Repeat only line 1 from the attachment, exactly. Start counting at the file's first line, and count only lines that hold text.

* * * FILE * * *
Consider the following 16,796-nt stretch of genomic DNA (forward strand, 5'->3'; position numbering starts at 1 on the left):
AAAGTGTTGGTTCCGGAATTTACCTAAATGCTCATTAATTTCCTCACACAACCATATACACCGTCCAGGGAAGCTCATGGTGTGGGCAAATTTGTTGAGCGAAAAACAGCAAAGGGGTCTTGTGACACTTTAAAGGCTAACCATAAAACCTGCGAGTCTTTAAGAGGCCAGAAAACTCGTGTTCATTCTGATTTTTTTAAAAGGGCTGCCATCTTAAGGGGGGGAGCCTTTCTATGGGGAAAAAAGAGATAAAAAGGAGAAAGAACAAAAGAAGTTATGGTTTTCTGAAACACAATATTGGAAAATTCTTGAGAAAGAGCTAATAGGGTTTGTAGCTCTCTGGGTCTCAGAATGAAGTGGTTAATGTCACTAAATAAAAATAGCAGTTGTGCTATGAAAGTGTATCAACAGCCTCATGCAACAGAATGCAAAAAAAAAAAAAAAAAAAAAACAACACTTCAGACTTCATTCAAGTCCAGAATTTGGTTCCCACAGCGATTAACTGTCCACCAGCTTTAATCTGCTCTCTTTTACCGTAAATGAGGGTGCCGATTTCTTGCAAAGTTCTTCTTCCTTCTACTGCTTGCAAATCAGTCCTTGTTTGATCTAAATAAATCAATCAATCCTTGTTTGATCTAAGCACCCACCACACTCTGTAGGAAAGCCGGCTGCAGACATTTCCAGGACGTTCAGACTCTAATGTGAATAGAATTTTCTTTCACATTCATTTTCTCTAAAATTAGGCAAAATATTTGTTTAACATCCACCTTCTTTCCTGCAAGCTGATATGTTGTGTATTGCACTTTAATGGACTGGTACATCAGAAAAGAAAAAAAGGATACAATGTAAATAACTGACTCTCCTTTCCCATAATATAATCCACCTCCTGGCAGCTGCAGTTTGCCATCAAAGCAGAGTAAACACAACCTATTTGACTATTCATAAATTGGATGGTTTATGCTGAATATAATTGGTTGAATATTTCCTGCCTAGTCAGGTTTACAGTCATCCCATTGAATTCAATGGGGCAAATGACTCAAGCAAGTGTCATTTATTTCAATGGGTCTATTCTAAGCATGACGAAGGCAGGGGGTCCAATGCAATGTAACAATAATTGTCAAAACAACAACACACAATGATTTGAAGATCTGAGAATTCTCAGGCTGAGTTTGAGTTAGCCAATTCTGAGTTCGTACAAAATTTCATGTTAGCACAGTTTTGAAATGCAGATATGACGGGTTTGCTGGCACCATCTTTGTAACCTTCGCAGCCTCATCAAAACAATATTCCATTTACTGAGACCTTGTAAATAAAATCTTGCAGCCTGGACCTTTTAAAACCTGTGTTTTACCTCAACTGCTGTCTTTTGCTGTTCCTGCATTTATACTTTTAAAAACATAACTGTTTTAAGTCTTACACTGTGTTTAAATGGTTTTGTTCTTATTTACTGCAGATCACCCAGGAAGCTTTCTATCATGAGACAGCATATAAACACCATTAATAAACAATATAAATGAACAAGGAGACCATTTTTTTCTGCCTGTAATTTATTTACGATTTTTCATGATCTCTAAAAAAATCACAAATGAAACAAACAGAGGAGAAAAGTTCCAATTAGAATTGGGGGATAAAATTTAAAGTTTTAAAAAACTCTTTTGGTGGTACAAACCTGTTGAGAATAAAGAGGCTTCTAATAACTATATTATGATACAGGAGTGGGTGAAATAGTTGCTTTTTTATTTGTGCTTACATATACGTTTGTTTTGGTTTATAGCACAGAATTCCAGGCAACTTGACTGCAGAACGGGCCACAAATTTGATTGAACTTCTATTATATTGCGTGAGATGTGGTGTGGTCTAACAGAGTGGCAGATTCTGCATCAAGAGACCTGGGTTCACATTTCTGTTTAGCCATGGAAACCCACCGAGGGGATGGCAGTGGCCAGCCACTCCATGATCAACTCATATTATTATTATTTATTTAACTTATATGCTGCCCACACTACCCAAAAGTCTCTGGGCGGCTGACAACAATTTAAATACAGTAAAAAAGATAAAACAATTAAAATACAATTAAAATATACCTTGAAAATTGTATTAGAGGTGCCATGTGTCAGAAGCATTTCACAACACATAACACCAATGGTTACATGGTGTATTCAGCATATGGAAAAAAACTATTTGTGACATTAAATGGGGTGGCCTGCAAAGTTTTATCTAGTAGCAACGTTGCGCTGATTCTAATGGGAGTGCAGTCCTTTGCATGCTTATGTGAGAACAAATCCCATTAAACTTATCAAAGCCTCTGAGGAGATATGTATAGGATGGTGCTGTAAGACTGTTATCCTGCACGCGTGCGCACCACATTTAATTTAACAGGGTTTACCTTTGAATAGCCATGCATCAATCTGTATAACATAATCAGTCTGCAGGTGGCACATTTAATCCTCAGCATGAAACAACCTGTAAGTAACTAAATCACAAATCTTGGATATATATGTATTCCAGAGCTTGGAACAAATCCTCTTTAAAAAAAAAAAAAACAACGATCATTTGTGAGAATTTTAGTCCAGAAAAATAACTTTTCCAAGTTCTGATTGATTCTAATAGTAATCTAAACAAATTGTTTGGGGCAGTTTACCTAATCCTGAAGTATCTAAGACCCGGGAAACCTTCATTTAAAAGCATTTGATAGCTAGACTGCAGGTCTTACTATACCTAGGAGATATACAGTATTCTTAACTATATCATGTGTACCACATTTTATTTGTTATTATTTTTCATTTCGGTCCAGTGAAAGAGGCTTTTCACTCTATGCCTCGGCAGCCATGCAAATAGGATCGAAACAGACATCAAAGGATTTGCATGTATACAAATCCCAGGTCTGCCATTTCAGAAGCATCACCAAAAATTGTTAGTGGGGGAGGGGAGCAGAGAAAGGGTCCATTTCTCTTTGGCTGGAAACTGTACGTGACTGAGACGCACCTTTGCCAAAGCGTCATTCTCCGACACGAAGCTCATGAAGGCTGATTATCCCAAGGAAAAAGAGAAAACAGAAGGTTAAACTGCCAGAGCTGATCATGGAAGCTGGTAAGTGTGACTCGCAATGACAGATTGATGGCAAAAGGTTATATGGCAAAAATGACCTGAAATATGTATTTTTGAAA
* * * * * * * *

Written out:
Consider the following 16,796-nt stretch of genomic DNA (forward strand, 5'->3'; position numbering starts at 1 on the left):